In cellphone video recorded by a bystander, Blake walks from the sidewalk around the front of an SUV to his driver-side door as officers follow him with their guns drawn and shout at him. As Blake opens the door and leans into the SUV, an officer grabs his shirt from behind and opens fire. Three of Blake's children were in the vehicle.
City officials have identified Rusten Sheskey as the officer who shot Blake.
The Kenosha police union said Blake had a knife and fought with officers. State investigators have said only that officers found a knife on the floor of the car.
Blake is being treated in a hospital. His father, Jacob Blake Sr., said he's paralyzed from the waist down.
While protests last week were against police brutality, police supporters gathered Sunday in downtown Kenosha. Some attending the rally wore "back the blue" shirts. Others carried American flags. They applauded when law enforcement vehicles rolled by.
Some people at Sunday's rally signed petitions urging the recall of Gov. Tony Evers and Lt. Gov. Mandela Barnes, both Democrats, and added messages of support on handwritten posters thanking police.
Evers wrote to U.S. President Donald Trump on Sunday, urging the president to reconsider his plans to visit Kenosha on Tuesday.
WATCH | Biden goes after Trump for fanning flames of violence:
"I, along with other community leaders who have reached out, are concerned about what your presence will mean for Kenosha and our state. I am concerned your presence will only hinder our healing. I am concerned your presence will only delay our work to overcome division and move forward together," the governor wrote.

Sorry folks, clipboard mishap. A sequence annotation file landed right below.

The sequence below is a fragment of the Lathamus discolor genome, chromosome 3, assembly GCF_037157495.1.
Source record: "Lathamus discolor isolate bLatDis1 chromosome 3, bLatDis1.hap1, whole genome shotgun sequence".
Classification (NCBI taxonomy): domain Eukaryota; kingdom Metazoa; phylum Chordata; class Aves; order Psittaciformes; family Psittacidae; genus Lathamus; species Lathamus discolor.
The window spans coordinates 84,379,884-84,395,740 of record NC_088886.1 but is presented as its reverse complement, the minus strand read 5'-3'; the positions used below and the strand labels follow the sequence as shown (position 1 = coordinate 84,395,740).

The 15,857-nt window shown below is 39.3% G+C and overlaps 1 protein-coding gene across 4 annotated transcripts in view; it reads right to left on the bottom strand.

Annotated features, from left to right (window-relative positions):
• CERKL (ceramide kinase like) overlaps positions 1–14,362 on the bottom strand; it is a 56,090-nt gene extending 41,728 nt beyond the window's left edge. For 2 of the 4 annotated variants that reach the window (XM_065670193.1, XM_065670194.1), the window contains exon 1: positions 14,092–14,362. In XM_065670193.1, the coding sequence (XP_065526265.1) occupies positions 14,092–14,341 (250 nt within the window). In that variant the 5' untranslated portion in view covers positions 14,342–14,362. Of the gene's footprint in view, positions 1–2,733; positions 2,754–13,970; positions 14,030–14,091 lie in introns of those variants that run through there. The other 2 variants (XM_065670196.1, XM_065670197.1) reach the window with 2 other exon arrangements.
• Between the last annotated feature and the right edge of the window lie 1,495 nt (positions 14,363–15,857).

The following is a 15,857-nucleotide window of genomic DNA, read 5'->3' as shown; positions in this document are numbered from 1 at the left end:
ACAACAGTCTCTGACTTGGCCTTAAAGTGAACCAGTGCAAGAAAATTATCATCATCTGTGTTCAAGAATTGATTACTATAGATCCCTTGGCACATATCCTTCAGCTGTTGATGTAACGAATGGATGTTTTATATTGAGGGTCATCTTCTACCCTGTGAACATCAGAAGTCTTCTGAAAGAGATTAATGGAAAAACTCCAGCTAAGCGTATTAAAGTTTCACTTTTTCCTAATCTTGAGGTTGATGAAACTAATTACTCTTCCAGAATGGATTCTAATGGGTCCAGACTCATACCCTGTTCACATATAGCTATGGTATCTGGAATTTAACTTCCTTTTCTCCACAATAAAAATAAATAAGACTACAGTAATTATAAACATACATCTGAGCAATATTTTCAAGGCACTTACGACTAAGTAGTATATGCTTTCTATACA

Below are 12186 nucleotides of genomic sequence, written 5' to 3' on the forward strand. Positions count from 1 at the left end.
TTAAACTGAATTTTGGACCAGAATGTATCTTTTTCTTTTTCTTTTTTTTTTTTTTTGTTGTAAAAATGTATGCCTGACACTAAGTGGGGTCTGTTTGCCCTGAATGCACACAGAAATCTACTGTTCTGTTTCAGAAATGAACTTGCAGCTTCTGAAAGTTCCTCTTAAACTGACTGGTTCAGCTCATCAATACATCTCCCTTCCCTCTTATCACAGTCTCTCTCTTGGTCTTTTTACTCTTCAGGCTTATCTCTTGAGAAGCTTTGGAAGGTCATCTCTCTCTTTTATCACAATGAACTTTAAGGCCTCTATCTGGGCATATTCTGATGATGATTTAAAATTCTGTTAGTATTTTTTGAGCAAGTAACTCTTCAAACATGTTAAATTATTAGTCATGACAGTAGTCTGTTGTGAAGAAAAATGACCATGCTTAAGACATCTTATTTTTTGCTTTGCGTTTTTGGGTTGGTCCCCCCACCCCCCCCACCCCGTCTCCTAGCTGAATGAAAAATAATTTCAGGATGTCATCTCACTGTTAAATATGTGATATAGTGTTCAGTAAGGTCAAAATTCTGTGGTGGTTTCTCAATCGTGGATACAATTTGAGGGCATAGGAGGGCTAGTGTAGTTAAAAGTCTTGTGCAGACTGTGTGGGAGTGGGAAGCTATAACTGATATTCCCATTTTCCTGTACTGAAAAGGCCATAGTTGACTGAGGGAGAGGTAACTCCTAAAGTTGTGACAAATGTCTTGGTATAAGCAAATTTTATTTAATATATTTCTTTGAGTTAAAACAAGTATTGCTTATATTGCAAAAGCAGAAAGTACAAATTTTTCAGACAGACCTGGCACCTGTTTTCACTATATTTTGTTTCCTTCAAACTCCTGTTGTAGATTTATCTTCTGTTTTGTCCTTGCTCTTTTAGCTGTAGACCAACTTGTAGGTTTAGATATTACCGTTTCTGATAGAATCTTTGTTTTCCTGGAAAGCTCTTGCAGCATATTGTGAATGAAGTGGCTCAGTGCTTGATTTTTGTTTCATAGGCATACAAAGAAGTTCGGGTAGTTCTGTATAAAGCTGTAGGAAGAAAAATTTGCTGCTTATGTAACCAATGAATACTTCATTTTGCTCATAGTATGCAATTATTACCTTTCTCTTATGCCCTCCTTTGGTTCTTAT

But, Kenosha County Board supervisors also wrote to Trump on Sunday, urging him not to consider cancelling his trip.
"Kenoshans are hurting and looking for leadership, and your leadership in this time of crisis is greatly appreciated by those devastated by the violence in Kenosha," the letter from seven supervisors said.
Trump, Biden exchange accusations
Trump and Republicans are increasingly running on a "law and order" message heading into the November elections, highlighting violence at protests focused on criminal justice reform as examples of what the country will look like under a Biden administration.
This weekend, one of Trump's supporters was shot at a demonstration in Portland, Ore., prompting multiple tweets from Trump himself, including one late Sunday erroneously accusing Biden of failing to criticize the "agitators" at the protests. Biden did, however, issue a statement Sunday afternoon denouncing the violent acts.
"I condemn violence of every kind by anyone, whether on the left or the right. And I challenge Donald Trump to do the same," Biden said in the statement.
Biden has repeatedly denounced violence at these protests, and last week accused Trump of viewing the violence as a "political benefit."
"He's rooting for more violence, not less. And it's clear about that," he said.
- An earlier version of this story included the term "citizen gunman" to describe the 17-year-old man accused of fatally shooting two people and wounding a third during a protest in Kenosha, Wis. The term was intended to differentiate the accused gunman from an armed police officer or military member. The imprecise reference, however, led to misinterpretation and has been removed.Sep 02, 2020 12:17 PM ET
With files from CBC News